If you're a serious fan of Maggie Smith or the English playwright Alan Bennett, you may enjoy The Lady in the Van. For the rest of us, though, director Nicholas Hytner's "mostly true" biography is a thing to be endured.
The Lady in the Van began as a stage play by Bennett based on a time in 1970 when an old lady parked her van in his London driveway and didn't leave until her death 15 years later. Bennett adapted the screenplay himself, and the Royal Shakespeare Company's Alex Jennings plays not one but two younger versions of the author. There's the Bennett who rides his bicycle to the theater, drinks tea and talks to his neighbors, and then there's the writer version, who sits studiously at their work station and occasionally bickers with his other half. It's a suspiciously similar structure to a better film called Adaptation (2002), in which the screenplay's author, Charlie Kaufman, writes himself into the script and invents a twin brother as a shadow alter ego. The gimmick works in Adaptation because the invented twin has a personality distinct from the real author. Donald is confident, goofy and marketable in all the ways Charlie isn't, and that makes for revelatory moments between them.
Here, Bennett invents a writer persona as a thing distinct from his regular self, but it's not, really. The two Bennetts dress the same, have the same temperament and disagree on only the most minute of details. For example, is Bennett's decision to let the old woman park in his driveway a matter of British politeness or timidity, and, what's the difference? Perhaps I'm just jealous of Bennett's self-described talent for such compartmentalization. In my experience, the side of me who pumps gas and stands in line has no reprieve from the side of me writing this review; we are hopelessly, inextricably linked.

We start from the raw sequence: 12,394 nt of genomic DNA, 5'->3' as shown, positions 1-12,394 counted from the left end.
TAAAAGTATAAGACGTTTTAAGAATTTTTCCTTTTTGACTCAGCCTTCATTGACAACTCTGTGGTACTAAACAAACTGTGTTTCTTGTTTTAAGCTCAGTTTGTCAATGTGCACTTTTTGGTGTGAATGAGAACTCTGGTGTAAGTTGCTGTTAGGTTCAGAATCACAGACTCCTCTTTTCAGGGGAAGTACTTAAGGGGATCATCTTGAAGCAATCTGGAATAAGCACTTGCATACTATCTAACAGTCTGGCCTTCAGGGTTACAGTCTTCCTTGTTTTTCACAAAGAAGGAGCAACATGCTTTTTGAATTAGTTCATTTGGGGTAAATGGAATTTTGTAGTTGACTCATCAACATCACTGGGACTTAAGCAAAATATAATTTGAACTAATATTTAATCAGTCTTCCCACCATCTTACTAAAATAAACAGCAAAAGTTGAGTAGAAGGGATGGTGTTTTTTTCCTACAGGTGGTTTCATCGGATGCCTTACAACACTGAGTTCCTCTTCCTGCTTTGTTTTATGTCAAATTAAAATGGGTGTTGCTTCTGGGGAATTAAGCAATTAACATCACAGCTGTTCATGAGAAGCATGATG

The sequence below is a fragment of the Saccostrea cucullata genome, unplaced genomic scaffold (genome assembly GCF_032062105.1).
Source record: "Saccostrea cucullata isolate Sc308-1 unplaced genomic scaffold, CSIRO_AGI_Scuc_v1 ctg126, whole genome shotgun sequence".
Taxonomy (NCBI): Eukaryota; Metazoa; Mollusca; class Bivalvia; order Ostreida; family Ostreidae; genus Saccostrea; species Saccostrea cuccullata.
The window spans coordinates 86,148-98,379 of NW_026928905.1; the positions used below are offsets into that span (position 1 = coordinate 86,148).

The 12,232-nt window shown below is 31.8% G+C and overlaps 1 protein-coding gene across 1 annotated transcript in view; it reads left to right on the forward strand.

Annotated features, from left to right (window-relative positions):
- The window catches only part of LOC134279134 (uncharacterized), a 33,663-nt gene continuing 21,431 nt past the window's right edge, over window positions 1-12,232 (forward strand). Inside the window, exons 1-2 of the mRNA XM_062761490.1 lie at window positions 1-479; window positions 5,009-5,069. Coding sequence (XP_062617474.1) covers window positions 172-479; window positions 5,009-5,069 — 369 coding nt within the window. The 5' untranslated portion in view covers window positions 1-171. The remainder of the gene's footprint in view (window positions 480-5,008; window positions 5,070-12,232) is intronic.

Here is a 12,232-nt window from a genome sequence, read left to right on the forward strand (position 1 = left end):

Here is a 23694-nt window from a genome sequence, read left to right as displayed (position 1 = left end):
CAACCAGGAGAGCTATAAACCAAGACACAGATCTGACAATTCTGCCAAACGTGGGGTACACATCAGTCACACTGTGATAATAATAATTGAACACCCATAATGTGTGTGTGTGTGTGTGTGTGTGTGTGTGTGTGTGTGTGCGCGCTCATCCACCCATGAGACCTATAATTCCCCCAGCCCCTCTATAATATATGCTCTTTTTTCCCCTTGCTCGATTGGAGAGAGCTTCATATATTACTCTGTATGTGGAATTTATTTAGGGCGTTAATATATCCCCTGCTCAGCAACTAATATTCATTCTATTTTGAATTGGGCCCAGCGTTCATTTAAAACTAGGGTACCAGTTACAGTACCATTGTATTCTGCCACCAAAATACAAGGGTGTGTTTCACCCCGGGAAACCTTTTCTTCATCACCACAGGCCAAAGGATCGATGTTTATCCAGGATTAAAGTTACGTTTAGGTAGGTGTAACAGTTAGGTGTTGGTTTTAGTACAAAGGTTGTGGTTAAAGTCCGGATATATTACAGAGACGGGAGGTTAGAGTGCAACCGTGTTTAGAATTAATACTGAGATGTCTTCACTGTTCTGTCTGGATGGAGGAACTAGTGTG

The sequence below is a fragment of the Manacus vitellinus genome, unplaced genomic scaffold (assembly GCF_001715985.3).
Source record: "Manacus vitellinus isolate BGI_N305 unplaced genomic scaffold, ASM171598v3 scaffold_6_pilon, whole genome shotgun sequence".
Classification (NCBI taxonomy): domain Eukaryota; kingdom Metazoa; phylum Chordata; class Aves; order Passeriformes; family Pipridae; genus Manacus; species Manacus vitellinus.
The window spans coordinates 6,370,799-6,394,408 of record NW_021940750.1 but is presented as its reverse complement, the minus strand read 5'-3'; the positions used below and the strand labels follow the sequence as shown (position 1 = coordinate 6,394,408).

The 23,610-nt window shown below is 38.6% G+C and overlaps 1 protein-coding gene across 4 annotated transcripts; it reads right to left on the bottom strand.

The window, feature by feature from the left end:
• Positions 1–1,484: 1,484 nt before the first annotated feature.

Now, about this lady in the van we've heard so much about. The film often treats her like a metaphorical extension of Bennett, but in fact, she's based on a real person, named either Mary or Margaret, and of course she wasn't always homeless. An accident at the beginning of the film has her on the lam, and she might have had a few screws loose before that. But she was an educated woman once with a rich history we learn about through the film's series of plotless, ambling turns.
Overall, Mary's a cantankerous, proud and plainly delusional person who I was never able to fully like, but on the strength of Smith's performance I managed to eventually get used to her. Smith has been old my entire life and always excellent; her comedic turn in Sister Act as the nun who doesn't like change is so good it belongs in a museum. It's more of a stretch to buy the matriarch of "Downton Abbey" in such a lowly position, but mostly she gets away with it. And if you've forgotten that people who live in vans smell, don't worry, this film will remind you of it in a joke that isn't funny at least half a dozen times.
If I sound like I'm being hard on this film, well, somebody has to be. The Lady in the Van has gotten almost entirely positive reviews, but I get the feeling they're the result of a whole lot of faint praise. The movie has a sweet message about how we should treat poor and elderly people, but that lesson comes with a predictable, cloying and self-congratulatory delivery I am unable to forgive.
The Lady in the Van opens Fri., March 11, at the Roxy.